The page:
Critic’s Choice for the week of June 2-8, 2003

Indie hip-hop at the Fillmore, a genre-bending jazz singer, twanged-out Midwestern rockers, and a controversial opera, among other things.


Indie hip-hop at the historic Fillmore? Sounds dope, especially when the co-headliners are Prince Paul (De La Soul, Stetsasonic, Handsome Boy Modeling School) and Aceyalone (Freestyle Fellowship, Project Blowed). Acey is best described as an MC’s MC, while Prince Paul, besides being a devastating beat creator, is a supa-def DJ who can still get busy on the wheels of steel. Rounding out the bill are up-and-comers Eyedea and Om Records’ SoCal duo People Under the Stairs . It’s happening Thursday night. 415-346-6000. (Eric K. Arnold)


With a style that equally embraces Miles Davis, the Beatles, and Indian classical music (and bends them to her musical vision), Ann Dyer is the Bay Area’s most innovative jazz vocalist. Dyer celebrates the release of her latest CD, When I Close My Eyes (on jazz label Sunnyside) with a concert Monday at Yoshi’s that also unveils her new band of musicians and improvisers who work beyond the jazz mainstream: accordionist Dan Cantrell (of Balkan dance band the Toids), cellist Marika Hughes, bassist Devon Hoff, and percussionist Timothy Quigley. 510-238-9200. (Larry Kelp)


Téka helped jump-start the Hungarian folk revival of the late ’70s. By turning their backs on the music officially sanctioned by the Communist Party, they took enormous personal risks, but in the process helped revitalize Hungarian folk and popular music. The band’s solid musicianship and dedication to Hungary’s folk traditions has made them one of their homeland’s most loved bands. Sunday at Ashkenaz in Berkeley. 510-525-5054. (j. poet)


Chicago’s Califone personifies how many Californians view Midwesterners — as rumpled, gruff, world-weary, noisy, mumbling backwoods yahoos. Fortunately, these guys are great too — a barefoot psychedelic rock band on your back porch, fusing country twang with bummed-out indie rock and all manner of arty instrumentation and noise collage-type shit. It’s mellow, it’s weird, it’s extremely cool. Request “Your Golden Ass.” Tuesday at Slim’s in SF. 415-255-0333. (Rob Harvilla)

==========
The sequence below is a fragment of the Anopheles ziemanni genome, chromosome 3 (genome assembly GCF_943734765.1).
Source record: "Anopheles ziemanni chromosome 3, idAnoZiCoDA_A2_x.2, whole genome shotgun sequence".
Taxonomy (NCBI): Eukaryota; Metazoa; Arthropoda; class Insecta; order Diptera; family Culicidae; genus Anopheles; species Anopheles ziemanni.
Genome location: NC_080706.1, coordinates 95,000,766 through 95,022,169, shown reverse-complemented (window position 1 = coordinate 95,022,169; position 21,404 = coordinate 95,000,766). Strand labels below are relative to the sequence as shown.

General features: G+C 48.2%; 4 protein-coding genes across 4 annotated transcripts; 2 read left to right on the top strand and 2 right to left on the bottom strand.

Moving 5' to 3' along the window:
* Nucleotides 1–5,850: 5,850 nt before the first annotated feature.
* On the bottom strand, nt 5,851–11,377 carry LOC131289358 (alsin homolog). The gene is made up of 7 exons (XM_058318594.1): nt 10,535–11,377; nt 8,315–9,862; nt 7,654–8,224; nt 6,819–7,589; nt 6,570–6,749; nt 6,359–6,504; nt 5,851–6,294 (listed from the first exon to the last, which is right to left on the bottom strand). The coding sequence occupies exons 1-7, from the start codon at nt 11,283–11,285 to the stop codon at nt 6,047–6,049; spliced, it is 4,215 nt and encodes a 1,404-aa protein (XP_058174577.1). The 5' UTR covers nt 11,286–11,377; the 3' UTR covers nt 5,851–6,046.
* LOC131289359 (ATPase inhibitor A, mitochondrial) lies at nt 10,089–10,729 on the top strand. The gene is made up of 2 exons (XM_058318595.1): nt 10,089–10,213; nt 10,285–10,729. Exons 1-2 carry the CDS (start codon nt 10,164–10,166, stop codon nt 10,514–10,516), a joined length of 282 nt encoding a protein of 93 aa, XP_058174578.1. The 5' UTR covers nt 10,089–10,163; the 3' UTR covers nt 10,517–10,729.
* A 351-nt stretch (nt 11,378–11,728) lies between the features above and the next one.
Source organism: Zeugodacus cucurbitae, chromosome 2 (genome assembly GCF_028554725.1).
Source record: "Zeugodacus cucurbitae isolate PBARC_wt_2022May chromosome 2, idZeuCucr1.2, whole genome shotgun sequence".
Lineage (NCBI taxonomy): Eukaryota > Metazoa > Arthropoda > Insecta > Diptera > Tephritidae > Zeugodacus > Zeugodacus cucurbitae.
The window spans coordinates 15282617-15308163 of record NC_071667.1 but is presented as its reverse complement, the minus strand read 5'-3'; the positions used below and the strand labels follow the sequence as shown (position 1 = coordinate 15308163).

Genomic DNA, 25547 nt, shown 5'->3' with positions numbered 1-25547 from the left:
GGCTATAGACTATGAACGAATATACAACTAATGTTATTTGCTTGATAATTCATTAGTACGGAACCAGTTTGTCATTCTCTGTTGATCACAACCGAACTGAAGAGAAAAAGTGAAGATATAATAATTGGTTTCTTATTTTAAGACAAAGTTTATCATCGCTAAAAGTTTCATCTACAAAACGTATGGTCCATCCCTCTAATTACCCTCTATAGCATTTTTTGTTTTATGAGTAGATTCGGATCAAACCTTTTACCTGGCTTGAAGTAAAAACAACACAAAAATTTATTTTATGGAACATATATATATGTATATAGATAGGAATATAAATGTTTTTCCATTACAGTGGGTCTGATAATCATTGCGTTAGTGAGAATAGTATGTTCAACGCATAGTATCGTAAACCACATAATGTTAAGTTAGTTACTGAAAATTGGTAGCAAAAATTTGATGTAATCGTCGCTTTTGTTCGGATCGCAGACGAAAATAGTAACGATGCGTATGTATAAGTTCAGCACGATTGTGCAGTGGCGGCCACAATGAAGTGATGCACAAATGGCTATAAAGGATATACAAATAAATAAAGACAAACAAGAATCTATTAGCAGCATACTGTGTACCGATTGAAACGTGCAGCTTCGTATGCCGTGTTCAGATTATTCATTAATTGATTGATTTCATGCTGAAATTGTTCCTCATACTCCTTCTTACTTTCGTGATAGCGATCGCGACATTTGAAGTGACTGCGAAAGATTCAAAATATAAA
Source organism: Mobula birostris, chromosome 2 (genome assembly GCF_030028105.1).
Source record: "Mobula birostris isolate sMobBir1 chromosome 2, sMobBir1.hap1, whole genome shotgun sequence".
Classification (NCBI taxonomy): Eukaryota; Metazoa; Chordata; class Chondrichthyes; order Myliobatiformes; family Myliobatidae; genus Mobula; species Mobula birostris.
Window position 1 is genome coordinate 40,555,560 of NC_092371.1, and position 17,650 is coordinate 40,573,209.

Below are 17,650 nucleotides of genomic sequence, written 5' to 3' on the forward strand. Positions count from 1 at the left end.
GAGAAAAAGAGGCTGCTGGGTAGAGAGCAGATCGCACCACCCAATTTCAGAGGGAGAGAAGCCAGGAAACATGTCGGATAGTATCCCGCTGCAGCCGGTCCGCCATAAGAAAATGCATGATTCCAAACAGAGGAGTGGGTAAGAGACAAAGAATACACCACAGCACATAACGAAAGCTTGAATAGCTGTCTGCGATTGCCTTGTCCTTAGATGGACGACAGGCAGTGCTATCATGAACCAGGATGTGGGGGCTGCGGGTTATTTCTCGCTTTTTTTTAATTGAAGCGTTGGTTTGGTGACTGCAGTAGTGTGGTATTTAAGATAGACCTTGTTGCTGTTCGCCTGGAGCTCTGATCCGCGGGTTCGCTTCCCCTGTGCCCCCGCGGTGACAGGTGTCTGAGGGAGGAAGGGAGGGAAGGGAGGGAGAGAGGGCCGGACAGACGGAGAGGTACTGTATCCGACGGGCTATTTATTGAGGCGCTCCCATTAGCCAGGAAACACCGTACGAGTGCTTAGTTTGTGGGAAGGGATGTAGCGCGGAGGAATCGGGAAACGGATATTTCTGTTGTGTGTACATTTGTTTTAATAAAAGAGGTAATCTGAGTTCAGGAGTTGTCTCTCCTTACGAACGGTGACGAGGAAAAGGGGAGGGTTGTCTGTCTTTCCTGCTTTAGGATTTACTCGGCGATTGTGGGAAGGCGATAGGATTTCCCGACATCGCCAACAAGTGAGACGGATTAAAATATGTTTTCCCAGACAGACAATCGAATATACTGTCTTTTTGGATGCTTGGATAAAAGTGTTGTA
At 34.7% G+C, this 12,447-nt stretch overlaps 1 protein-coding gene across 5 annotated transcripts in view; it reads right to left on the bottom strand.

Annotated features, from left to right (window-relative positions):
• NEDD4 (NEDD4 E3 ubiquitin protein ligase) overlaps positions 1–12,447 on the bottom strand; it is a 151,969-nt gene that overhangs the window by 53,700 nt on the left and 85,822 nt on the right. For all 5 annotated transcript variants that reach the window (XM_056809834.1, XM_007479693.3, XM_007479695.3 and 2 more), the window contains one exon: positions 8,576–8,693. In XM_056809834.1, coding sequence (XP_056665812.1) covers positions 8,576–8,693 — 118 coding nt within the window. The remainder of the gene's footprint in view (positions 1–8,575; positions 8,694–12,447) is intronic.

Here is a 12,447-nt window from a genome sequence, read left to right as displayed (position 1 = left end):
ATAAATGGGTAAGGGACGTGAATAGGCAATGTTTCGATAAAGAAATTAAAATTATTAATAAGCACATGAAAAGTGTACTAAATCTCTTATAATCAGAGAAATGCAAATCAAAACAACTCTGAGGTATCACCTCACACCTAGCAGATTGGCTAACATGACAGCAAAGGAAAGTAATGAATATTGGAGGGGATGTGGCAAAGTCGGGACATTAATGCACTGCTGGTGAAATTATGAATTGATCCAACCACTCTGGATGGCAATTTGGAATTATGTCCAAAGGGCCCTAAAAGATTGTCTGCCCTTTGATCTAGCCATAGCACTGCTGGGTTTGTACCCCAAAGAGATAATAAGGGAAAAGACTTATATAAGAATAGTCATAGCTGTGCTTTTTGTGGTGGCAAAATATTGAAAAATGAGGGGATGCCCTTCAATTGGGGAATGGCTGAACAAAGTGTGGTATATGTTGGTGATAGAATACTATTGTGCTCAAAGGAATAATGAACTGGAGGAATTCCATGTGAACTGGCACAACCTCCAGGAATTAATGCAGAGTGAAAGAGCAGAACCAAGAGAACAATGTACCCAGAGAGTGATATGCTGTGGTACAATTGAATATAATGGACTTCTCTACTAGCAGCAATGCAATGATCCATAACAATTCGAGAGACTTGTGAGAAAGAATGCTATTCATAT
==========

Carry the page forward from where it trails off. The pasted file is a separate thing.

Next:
Thursday brings the final evening of San Francisco Opera ‘s controversial production of Berlioz’ La Damnation de Faust in the War Memorial Opera House. General Manager Pamela Rosenberg mixes leather, nudity, and a weak tenor with some otherwise excellent singers and conducting. It’s Berlioz’ 200th birthday, and you’ll have two and a half hours sans intermission in which to take it all in. 415-864-3330. (Jason Victor Serinus)


The Gotan Project is the brainchild of Philippe Cohen Solal, Eduardo Makaroff, and Christof Muller, who were looking for a 21st-century way to present tango. They gathered together some of Paris’ best Argentine musical exiles (including vocalist Christina Villalonga), and while the musicians play live, the trio wraps them up in their funky, dubwise electro-beats. Tuesday at Bimbo’s 365 Club in San Francisco. 415-474-0365. (j.p.)


Antibalas means “bulletproof,” and indeed, the Brooklyn-based band’s music is strong enough to repel Teflon hollow-tips. Originally begun as a Fela Anikulapo-Kuti tribute outfit, the 15-piece unit has developed its own Afro-beat originals while staying true to the spirit of Fela’s music. Antibalas’ affinity for revolutionary, sweaty grooves has made its two albums, Afrobeat Liberation Orchestra Vol. I and Talkatif, popular with everyone from die-hard world beatniks to P-funk aficionados to collegiate jam band bohos. Yet the band’s records, while engaging, pale in comparison to its live shows, which tend to be frenzied, endurance-challenging groove-fests. Antibalas will be at the Great American Music Hall on Saturday for a show you honestly don’t want to miss, if you know what’s good for you. 415-885-0750. (E.A.)

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